What is the role of inter-religious dialogue today? In a time of crisis, war, and polarization, how can it contribute to our human survival and thriving?
Religious traditions have served as vehicles for ethical ideas and practices to humanize the world. To take just a handful of examples: They have given us experiences of transcendence and exaltation. They have offered the world the notion that every human being is created in the image of God and is inherently worthy of dignity. They have taught the practice of a 7-day workweek and time for rest and freedom – being, not just doing. They have given us powerful tools for mindfulness and peacemaking. They have given us meaningful and inspiring religious tales and texts. They have catalyzed millions with powerful ideas of justice and compassion, ideas that sparked social change movements that have made the world better.
Religious traditions have also been conduits of harm. They have led to war and conflict, they have offered justifications for slavery and oppression, and they have led to the dehumanization of others. We must be honest about this.
Religions are responsible for so much; how do we ensure that religion is a blessing and not a curse for all human beings?
This question has preoccupied me for many years. I believe there are several elements to consider in our quest to accomplish this task, including crafting a method of interpreting sacred texts, one that takes into account not only fidelity to the text, but also the potential impact of our interpretations of those texts on vulnerable people and populations. I believe that developing such an ethical hermeneutics must be a priority for religious communities and leadership today. It requires us to see religions not simply as a collection of ideas, stories, and dogmas, but as a set of methods, a toolkit we can use to interpret and shape the world.
This is hard work, but it has precedent. In the Jewish tradition, a central project of the rabbis of the Mishna and Talmud, the oral tradition, was to bridge the gap between seemingly ethically problematic biblical texts and the lived, human reality of the community. They developed a complex system of interpretation called Midrash (literally “seeking”), with a carefully defined and shared set of tools for interpreting text in light of new, unfolding realities. Midrash is what allowed Judaism to evolve over time, in a kind of perpetual reformation, without losing its identity and continuity with the past. Other religious traditions – and the various streams within them – developed their own interpretive methods, very different in detail but with a shared concern for creating a good society informed by sacred texts and values.
Would it not be a blessing to all of us to share our methods and their results? A shared library of interpretive methods, and examples of their uses, would help all of us to consider new ways to address the dangers and shadows within our traditions. Sharing our best practices would expand our repertoire even beyond religious life, providing new tools we could use to interpret and make meaningful sense of current events and our own lives.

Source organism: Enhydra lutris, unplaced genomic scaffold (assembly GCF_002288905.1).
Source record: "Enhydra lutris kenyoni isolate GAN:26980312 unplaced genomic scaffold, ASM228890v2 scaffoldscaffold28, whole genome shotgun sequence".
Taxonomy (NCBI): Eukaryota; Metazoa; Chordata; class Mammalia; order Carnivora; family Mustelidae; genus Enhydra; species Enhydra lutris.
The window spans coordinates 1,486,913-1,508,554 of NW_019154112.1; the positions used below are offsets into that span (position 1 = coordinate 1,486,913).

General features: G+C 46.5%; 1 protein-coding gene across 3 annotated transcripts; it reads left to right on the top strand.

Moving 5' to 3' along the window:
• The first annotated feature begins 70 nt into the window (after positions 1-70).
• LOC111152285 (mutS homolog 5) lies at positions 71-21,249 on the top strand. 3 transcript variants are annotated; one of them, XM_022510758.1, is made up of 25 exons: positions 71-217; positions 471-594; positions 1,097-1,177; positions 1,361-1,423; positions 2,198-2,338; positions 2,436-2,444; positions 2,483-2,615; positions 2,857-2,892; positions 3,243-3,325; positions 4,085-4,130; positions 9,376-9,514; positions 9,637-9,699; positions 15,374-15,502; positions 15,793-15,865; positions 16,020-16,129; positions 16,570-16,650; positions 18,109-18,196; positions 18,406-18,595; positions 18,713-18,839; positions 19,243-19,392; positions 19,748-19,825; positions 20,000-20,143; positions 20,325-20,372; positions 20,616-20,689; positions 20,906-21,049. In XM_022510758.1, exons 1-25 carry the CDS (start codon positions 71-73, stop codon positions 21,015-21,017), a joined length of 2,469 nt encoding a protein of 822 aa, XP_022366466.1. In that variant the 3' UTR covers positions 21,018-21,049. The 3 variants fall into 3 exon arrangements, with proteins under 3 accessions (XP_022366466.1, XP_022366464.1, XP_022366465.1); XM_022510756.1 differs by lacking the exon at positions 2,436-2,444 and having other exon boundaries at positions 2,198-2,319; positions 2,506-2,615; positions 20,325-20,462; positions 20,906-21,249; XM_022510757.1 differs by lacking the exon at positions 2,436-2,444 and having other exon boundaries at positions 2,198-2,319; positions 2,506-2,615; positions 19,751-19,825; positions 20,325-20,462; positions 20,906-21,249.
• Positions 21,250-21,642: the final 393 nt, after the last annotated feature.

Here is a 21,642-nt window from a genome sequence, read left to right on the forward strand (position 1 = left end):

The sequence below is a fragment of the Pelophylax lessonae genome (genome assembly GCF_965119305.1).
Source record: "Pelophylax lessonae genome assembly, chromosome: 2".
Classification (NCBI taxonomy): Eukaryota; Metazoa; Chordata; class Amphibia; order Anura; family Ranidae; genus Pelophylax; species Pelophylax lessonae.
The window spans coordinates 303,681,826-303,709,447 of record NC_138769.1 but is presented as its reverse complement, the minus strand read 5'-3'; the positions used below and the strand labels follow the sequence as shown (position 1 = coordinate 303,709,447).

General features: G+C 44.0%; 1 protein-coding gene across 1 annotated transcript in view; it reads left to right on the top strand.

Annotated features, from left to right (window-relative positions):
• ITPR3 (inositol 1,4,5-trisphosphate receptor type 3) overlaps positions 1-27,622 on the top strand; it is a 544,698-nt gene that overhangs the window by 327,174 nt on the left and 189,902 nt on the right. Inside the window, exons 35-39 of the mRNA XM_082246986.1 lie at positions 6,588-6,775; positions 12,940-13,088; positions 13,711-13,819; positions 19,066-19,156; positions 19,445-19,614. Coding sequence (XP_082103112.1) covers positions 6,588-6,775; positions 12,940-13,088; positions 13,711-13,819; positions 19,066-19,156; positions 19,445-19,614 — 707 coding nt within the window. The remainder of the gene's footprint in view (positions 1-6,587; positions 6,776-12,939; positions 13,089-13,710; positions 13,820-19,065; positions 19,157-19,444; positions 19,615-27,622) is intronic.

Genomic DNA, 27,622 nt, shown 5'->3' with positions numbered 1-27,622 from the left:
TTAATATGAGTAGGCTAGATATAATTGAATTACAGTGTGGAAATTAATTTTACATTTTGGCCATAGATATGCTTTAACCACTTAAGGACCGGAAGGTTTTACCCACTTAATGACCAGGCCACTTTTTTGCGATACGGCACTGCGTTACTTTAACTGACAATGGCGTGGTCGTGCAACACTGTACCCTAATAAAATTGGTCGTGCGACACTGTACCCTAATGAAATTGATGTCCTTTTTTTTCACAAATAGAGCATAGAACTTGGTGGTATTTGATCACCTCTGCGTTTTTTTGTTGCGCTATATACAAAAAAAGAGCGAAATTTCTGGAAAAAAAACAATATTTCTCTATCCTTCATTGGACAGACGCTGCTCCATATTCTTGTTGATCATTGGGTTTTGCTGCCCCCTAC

Inter-religious dialogue is more important now than ever before because it allows us to do the hard work of introspection and self-critique. Encountering others with different beliefs and practices helps us to see the shadows of our own religious traditions, the assumptions and biases we take for granted. These biases are invisible to us, they only show up against the contrasting backdrop of another person’s very different perspective. When we come together with honesty and openness to share our strengths and weaknesses, our pride and our struggle, we gain profound clarity about our own traditions and commitments.
To get the conversation started, here are two suggested questions to ask one another in interfaith encounters:
- If you had to choose, what is one tool, method, or practice from your tradition that you would contribute to the human species for our future survival and thriving?
- What is one area within your tradition that you feel needs healing or fixing?
These questions can lead to open, honest, humble conversations across faiths.
One more thing to keep in mind: Elie Wiesel taught us that there is an important difference between an answer and a response. An answer is an ending, an attempt to resolve questions. A response is a beginning, an embodied way of acting to make the world better because of the questions. As we share our questions across religious communities, let’s seek responses rather than answers. Let our goal be to continue the conversation, to build friendship and fellowship, and to learn. In this way, I believe our religious selves and traditions have a better chance of becoming the blessings they are meant to be.
American Civic Life
American Civic Life
American Civic Life